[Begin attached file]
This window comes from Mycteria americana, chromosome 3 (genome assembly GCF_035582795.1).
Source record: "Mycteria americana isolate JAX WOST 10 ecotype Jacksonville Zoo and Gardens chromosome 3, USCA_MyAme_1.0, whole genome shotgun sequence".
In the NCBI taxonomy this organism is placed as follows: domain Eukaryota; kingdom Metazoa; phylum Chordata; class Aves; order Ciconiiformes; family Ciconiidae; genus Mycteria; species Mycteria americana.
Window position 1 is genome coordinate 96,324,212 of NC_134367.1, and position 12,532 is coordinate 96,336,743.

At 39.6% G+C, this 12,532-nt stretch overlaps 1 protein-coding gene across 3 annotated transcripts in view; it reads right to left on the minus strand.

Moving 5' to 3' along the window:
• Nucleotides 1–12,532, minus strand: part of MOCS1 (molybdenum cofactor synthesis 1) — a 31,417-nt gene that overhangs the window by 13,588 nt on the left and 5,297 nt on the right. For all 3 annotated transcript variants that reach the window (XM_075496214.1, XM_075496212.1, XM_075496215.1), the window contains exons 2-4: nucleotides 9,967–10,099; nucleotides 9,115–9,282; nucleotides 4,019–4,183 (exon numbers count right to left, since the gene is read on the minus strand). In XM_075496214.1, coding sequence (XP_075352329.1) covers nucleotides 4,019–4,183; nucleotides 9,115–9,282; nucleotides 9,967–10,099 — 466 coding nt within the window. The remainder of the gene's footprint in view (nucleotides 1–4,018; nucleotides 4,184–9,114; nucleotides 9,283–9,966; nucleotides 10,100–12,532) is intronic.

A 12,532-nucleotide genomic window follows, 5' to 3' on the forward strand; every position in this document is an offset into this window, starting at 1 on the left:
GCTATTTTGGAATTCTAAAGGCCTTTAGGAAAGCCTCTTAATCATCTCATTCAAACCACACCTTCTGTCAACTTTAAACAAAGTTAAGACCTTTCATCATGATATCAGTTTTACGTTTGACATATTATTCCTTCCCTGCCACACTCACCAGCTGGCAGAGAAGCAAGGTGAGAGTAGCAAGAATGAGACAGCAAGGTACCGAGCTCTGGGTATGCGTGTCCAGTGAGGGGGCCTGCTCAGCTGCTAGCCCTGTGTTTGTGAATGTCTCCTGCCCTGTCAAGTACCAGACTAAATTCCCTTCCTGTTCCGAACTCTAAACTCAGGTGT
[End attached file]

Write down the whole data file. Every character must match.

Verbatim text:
This window comes from Mycteria americana, chromosome 3 (genome assembly GCF_035582795.1).
Source record: "Mycteria americana isolate JAX WOST 10 ecotype Jacksonville Zoo and Gardens chromosome 3, USCA_MyAme_1.0, whole genome shotgun sequence".
In the NCBI taxonomy this organism is placed as follows: domain Eukaryota; kingdom Metazoa; phylum Chordata; class Aves; order Ciconiiformes; family Ciconiidae; genus Mycteria; species Mycteria americana.
Window position 1 is genome coordinate 96,324,212 of NC_134367.1, and position 12,532 is coordinate 96,336,743.

At 39.6% G+C, this 12,532-nt stretch overlaps 1 protein-coding gene across 3 annotated transcripts in view; it reads right to left on the minus strand.

Moving 5' to 3' along the window:
• Nucleotides 1–12,532, minus strand: part of MOCS1 (molybdenum cofactor synthesis 1) — a 31,417-nt gene that overhangs the window by 13,588 nt on the left and 5,297 nt on the right. For all 3 annotated transcript variants that reach the window (XM_075496214.1, XM_075496212.1, XM_075496215.1), the window contains exons 2-4: nucleotides 9,967–10,099; nucleotides 9,115–9,282; nucleotides 4,019–4,183 (exon numbers count right to left, since the gene is read on the minus strand). In XM_075496214.1, coding sequence (XP_075352329.1) covers nucleotides 4,019–4,183; nucleotides 9,115–9,282; nucleotides 9,967–10,099 — 466 coding nt within the window. The remainder of the gene's footprint in view (nucleotides 1–4,018; nucleotides 4,184–9,114; nucleotides 9,283–9,966; nucleotides 10,100–12,532) is intronic.

A 12,532-nucleotide genomic window follows, 5' to 3' on the forward strand; every position in this document is an offset into this window, starting at 1 on the left:
GCTATTTTGGAATTCTAAAGGCCTTTAGGAAAGCCTCTTAATCATCTCATTCAAACCACACCTTCTGTCAACTTTAAACAAAGTTAAGACCTTTCATCATGATATCAGTTTTACGTTTGACATATTATTCCTTCCCTGCCACACTCACCAGCTGGCAGAGAAGCAAGGTGAGAGTAGCAAGAATGAGACAGCAAGGTACCGAGCTCTGGGTATGCGTGTCCAGTGAGGGGGCCTGCTCAGCTGCTAGCCCTGTGTTTGTGAATGTCTCCTGCCCTGTCAAGTACCAGACTAAATTCCCTTCCTGTTCCGAACTCTAAACTCAGGTGT